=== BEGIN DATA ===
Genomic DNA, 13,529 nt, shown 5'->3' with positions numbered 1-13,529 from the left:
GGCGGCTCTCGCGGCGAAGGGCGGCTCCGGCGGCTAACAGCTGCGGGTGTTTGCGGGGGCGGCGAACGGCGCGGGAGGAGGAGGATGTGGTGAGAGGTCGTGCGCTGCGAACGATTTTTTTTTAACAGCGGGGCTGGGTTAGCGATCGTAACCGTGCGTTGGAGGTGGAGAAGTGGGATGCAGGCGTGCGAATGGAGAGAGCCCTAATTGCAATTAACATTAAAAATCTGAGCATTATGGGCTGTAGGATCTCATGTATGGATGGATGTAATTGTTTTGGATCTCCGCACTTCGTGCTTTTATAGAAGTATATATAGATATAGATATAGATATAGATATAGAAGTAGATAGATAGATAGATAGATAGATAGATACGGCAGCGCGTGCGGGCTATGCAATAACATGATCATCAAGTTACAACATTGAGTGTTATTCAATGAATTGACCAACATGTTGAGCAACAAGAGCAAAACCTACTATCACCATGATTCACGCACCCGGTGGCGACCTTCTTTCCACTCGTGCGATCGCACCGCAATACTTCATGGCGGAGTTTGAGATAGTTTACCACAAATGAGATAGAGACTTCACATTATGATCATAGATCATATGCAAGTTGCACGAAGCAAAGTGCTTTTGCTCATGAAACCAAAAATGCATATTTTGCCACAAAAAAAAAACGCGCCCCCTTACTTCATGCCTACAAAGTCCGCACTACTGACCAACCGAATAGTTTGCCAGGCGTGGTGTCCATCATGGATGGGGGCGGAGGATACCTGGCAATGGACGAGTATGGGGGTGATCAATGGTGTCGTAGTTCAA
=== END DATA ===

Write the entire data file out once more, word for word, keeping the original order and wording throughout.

Genomic DNA, 13,529 nt, shown 5'->3' with positions numbered 1-13,529 from the left:
GGCGGCTCTCGCGGCGAAGGGCGGCTCCGGCGGCTAACAGCTGCGGGTGTTTGCGGGGGCGGCGAACGGCGCGGGAGGAGGAGGATGTGGTGAGAGGTCGTGCGCTGCGAACGATTTTTTTTTAACAGCGGGGCTGGGTTAGCGATCGTAACCGTGCGTTGGAGGTGGAGAAGTGGGATGCAGGCGTGCGAATGGAGAGAGCCCTAATTGCAATTAACATTAAAAATCTGAGCATTATGGGCTGTAGGATCTCATGTATGGATGGATGTAATTGTTTTGGATCTCCGCACTTCGTGCTTTTATAGAAGTATATATAGATATAGATATAGATATAGATATAGAAGTAGATAGATAGATAGATAGATAGATAGATACGGCAGCGCGTGCGGGCTATGCAATAACATGATCATCAAGTTACAACATTGAGTGTTATTCAATGAATTGACCAACATGTTGAGCAACAAGAGCAAAACCTACTATCACCATGATTCACGCACCCGGTGGCGACCTTCTTTCCACTCGTGCGATCGCACCGCAATACTTCATGGCGGAGTTTGAGATAGTTTACCACAAATGAGATAGAGACTTCACATTATGATCATAGATCATATGCAAGTTGCACGAAGCAAAGTGCTTTTGCTCATGAAACCAAAAATGCATATTTTGCCACAAAAAAAAAACGCGCCCCCTTACTTCATGCCTACAAAGTCCGCACTACTGACCAACCGAATAGTTTGCCAGGCGTGGTGTCCATCATGGATGGGGGCGGAGGATACCTGGCAATGGACGAGTATGGGGGTGATCAATGGTGTCGTAGTTCAA